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Prime Minister Justin Trudeau answers a question in the House of Commons in Ottawa on Feb.21, 2017.Adrian Wyld/The Canadian Press

Byelections will be held on April 3 to fill five vacant federal ridings, but the contests are unlikely to change the partisan math in the House of Commons.

Of the five byelections called by Prime Minister Justin Trudeau, two are among the safest Conservative seats in the country and are likely to remain so: Calgary Heritage, former prime minister Stephen Harper's old stomping ground, and Calgary Midnapore, formerly held by one-time Harper minister Jason Kenney, who is now running for the leadership of Alberta's Progressive Conservative party.

The other three — the Montreal riding of Saint-Laurent, the Toronto-area riding of Markham-Thornill and Ottawa-Vanier — are Liberal strongholds and likely to stay that way.

Saint-Laurent and Markham-Thornhill were left vacant last month after veteran Liberal ministers Stephane Dion and John McCallum were named to plum diplomatic posts as part of a cabinet shuffle.

Ottawa-Vanier has been without an MP since last August when veteran Liberal Mauril Belanger died from amyotrophic lateral sclerosis.

New Democrat MP Matthew Dube said the byelections are a chance for opposition parties to remind Canadians of all the promises Trudeau has broken since his 2015 election victory, such as abandoning his vow to reform the country's voting system.

And Conservative MP Gerard Deltell said the fact that Dion was evidently forced out of cabinet against his will — the former Liberal leader took several weeks to finally accept Trudeau's offer to make him ambassador to Germany and the European Union — might provoke a backlash among voters in Saint-Laurent.

"Maybe this is an opportunity for people to express themselves, that they are not very happy in the way Mr. Trudeau paid tribute to Mr. Dion," Deltell said. "It's not the way to end a so great political career."

Indeed, back in 2002, the Liberals lost two ridings they'd held for decades — Windsor West and Gander-Grand Falls — after then-prime minister Jean Chretien cleared space for fresh faces in his cabinet by giving appointments to veteran Grits Herb Gray and George Baker. Windsor voters in particular were angry over what was widely perceived as Chretien's disrespectful treatment of Gray, who had held the riding for almost 40 years.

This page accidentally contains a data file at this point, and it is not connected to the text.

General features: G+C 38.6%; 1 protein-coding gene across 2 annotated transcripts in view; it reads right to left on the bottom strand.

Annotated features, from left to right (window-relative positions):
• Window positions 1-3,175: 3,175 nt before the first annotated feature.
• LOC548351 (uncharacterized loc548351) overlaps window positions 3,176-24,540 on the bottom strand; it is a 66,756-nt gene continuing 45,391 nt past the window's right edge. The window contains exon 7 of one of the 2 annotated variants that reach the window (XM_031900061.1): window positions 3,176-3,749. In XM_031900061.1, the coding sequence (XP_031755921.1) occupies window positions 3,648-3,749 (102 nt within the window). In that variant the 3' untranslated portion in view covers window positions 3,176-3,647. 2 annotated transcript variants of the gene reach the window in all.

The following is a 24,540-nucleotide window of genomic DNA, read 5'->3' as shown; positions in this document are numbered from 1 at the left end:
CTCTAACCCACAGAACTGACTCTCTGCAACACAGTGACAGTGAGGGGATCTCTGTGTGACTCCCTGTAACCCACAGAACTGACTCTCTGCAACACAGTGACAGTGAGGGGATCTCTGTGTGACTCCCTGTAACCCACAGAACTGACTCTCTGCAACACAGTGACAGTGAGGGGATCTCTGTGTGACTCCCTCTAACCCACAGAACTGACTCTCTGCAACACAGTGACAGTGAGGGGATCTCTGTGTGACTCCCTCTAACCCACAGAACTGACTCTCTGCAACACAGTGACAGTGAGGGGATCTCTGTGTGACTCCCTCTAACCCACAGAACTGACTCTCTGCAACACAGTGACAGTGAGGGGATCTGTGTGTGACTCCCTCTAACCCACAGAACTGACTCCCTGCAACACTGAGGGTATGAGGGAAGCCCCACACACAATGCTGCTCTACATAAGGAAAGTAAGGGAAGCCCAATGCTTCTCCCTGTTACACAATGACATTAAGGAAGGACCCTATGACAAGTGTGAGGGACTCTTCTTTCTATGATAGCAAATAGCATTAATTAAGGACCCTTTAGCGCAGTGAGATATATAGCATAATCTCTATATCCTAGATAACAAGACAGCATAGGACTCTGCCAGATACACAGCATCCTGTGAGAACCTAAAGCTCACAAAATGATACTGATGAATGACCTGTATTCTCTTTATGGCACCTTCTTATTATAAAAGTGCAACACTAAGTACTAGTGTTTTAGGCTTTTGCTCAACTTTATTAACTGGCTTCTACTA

But while byelections can be unpredictable, there are unlikely to be any surprises this time.

Notwithstanding some stumbles in the first 16 months of his mandate, including the so-called cash-for-access fundraising controversy, Trudeau and his government remain comfortably ahead in opinion polls. And the Liberals' two main rivals, the Conservatives and NDP, are in the midst of leadership contests that will not be concluded before April 3.

Moreover, the history of the five ridings suggests voting patterns in each are firmly entrenched.

Ottawa-Vanier has elected nothing but Liberals since its creation in 1935. Belanger won the riding in 2015 with almost 58 per cent of the vote.

Similarly, Saint-Laurent has elected only Liberals since its creation in 1988. Dion took almost 62 per cent of the vote.

In Markham-Thornhill, a new riding as of the 2015 election, McCallum won with almost 56 per cent of the vote.

The two Calgary ridings were also newly redrawn for 2015 but the city generally has been an unassailable Conservative fortress for decades. While the Liberals made modest inroads in the last election, picking up two Calgary seats, Harper won his riding with almost 64 per cent of the vote and Kenney took his with 67 per cent.

Currently, the Liberals have 180 seats in the 338-seat Commons. The Conservatives hold 97, the NDP has 44, there are 10 Bloc Quebecois members, one Green party member and one independent.

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